What can I expect after weight loss surgery?
After gastric bypass, most patients can expect to lose 60 percent to 70 percent of their excess weight within the first year. Sixty percent to 70 percent of patients can expect to maintain their weight loss long term.
After the gastric sleeve, approximately two-thirds of patients can expect to lose 30 percent to 50 percent of their excess weight within the first year.
After gastric banding, approximately two-thirds of patients can expect to lose 50 percent to 60 percent of their excess weight in the first two years.
Most obese people have medium-to-large body frames (bone and muscle). Reaching a so-called "ideal" body weight is unrealistic, and may even be dangerous. Fortunately, most people look and feel terrific at a 60 percent loss of excess weight. More importantly, they are much healthier.
Most patients experience significant improvement or completely resolved obesity-related medical conditions, such as high blood pressure, diabetes and sleep apnea. All of these factors help to increase self-esteem and improve quality of life.
Remember, though, that obesity is a complex problem, one that is not cured solely by an operation. Keeping the weight off requires ongoing dietary, exercise and behavioral changes, as well as long-term participation in the program.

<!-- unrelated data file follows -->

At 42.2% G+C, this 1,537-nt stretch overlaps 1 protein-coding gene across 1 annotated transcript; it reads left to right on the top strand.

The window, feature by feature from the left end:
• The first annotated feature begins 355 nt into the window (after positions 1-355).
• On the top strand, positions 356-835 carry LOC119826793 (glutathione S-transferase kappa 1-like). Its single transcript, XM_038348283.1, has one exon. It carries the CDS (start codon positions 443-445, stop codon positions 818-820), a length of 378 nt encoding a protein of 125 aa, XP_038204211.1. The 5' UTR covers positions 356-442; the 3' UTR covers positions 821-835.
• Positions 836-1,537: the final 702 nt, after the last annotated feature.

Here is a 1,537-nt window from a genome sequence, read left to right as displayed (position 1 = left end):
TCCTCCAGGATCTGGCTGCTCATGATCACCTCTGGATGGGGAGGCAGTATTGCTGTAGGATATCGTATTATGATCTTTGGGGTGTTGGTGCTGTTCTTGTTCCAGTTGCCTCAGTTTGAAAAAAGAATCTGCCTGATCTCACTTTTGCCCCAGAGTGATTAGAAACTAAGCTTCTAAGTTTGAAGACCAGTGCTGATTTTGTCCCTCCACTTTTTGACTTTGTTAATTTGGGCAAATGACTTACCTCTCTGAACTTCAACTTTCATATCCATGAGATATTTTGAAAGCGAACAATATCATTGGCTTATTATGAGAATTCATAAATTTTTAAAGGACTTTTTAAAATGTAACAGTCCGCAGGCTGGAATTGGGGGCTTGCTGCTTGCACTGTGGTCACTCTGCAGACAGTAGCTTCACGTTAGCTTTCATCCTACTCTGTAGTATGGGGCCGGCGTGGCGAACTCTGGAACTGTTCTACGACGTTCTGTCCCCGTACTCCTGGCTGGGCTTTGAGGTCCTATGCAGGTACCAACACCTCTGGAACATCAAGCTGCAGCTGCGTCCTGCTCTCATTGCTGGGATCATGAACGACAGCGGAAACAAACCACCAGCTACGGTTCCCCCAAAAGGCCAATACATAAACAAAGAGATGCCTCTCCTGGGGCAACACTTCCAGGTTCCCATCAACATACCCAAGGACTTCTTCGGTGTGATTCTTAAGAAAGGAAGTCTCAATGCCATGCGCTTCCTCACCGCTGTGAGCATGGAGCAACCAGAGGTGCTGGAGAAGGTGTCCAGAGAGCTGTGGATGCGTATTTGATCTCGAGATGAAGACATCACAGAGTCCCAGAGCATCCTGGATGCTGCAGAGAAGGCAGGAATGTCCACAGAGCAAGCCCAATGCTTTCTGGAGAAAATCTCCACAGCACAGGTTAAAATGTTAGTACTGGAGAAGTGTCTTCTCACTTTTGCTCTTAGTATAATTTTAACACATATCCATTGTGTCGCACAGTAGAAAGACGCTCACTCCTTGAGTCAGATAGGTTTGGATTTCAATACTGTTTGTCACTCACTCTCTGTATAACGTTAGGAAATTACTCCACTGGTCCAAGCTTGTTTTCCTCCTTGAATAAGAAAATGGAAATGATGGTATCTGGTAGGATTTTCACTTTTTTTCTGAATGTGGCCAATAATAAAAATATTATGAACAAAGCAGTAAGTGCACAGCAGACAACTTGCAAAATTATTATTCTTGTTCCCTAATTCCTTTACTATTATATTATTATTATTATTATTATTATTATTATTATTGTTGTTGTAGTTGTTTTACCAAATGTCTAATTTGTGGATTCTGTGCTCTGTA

Some of the program recommendations include:
Making the main source of nutrition protein-containing foods, fruits, and vegetables.
Eating and drinking very slowly (small bites and sips).
Separating liquids from meals (do not drink for at least 30 to 45 minutes after each meal).
Drinking at least 64 ounces of water every day.
In addition to the water, sugar-free, caffeine-free, non-carbonated beverages may be used.
Avoiding concentrated sweets and high fat foods.
Taking daily supplements of multivitamins, calcium citrate, vitamin B12, protein and iron (generally for menstruating women ).
Slowly increasing physical activity, beginning with walking immediately following surgery.
Maintaining regular follow-up with your surgeon and dietitian.
Attending support group meetings.
Eat frequent smaller meals instead of fewer larger meals
It cannot be overemphasized that, in order to avoid stretching the pouch, it is better to consume frequent small meals (4-5 times per day) than to consume fewer large meals. If patients consume more food than their pouches were meant to hold, the pouch can stretch, which will result in weight gain.
In gastric bypass patients, the staple line can pop open under pressure from excess food with serious or even deadly consequences.
Healthy snacks, such as cheese sticks, carrots or celery can be consumed between meals when hungry. Patients can maintain their small pouch size indefinitely by consuming frequent smaller meals.
Read more about:
Benefits of weight loss surgery
Achieving weight loss goals
Diet changes after weight loss surgery